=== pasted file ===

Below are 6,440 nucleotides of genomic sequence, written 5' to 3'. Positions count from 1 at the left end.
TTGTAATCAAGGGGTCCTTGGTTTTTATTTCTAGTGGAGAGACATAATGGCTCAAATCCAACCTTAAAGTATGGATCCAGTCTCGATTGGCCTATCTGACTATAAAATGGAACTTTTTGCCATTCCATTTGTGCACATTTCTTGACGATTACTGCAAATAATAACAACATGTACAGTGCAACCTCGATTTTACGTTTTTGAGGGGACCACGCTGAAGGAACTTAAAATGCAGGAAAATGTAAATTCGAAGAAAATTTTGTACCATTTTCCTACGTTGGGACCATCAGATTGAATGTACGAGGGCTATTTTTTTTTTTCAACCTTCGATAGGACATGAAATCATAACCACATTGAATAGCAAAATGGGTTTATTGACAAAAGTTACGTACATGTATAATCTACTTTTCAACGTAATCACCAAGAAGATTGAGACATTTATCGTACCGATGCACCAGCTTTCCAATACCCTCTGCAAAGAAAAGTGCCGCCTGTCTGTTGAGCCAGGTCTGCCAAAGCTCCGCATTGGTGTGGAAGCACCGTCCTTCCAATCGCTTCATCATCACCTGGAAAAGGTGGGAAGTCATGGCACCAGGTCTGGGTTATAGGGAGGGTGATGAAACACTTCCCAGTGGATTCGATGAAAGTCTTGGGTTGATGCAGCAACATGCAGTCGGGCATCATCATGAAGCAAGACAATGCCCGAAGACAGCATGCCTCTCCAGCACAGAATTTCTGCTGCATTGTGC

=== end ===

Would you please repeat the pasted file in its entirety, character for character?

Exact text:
Below are 6,440 nucleotides of genomic sequence, written 5' to 3'. Positions count from 1 at the left end.
TTGTAATCAAGGGGTCCTTGGTTTTTATTTCTAGTGGAGAGACATAATGGCTCAAATCCAACCTTAAAGTATGGATCCAGTCTCGATTGGCCTATCTGACTATAAAATGGAACTTTTTGCCATTCCATTTGTGCACATTTCTTGACGATTACTGCAAATAATAACAACATGTACAGTGCAACCTCGATTTTACGTTTTTGAGGGGACCACGCTGAAGGAACTTAAAATGCAGGAAAATGTAAATTCGAAGAAAATTTTGTACCATTTTCCTACGTTGGGACCATCAGATTGAATGTACGAGGGCTATTTTTTTTTTTCAACCTTCGATAGGACATGAAATCATAACCACATTGAATAGCAAAATGGGTTTATTGACAAAAGTTACGTACATGTATAATCTACTTTTCAACGTAATCACCAAGAAGATTGAGACATTTATCGTACCGATGCACCAGCTTTCCAATACCCTCTGCAAAGAAAAGTGCCGCCTGTCTGTTGAGCCAGGTCTGCCAAAGCTCCGCATTGGTGTGGAAGCACCGTCCTTCCAATCGCTTCATCATCACCTGGAAAAGGTGGGAAGTCATGGCACCAGGTCTGGGTTATAGGGAGGGTGATGAAACACTTCCCAGTGGATTCGATGAAAGTCTTGGGTTGATGCAGCAACATGCAGTCGGGCATCATCATGAAGCAAGACAATGCCCGAAGACAGCATGCCTCTCCAGCACAGAATTTCTGCTGCATTGTGC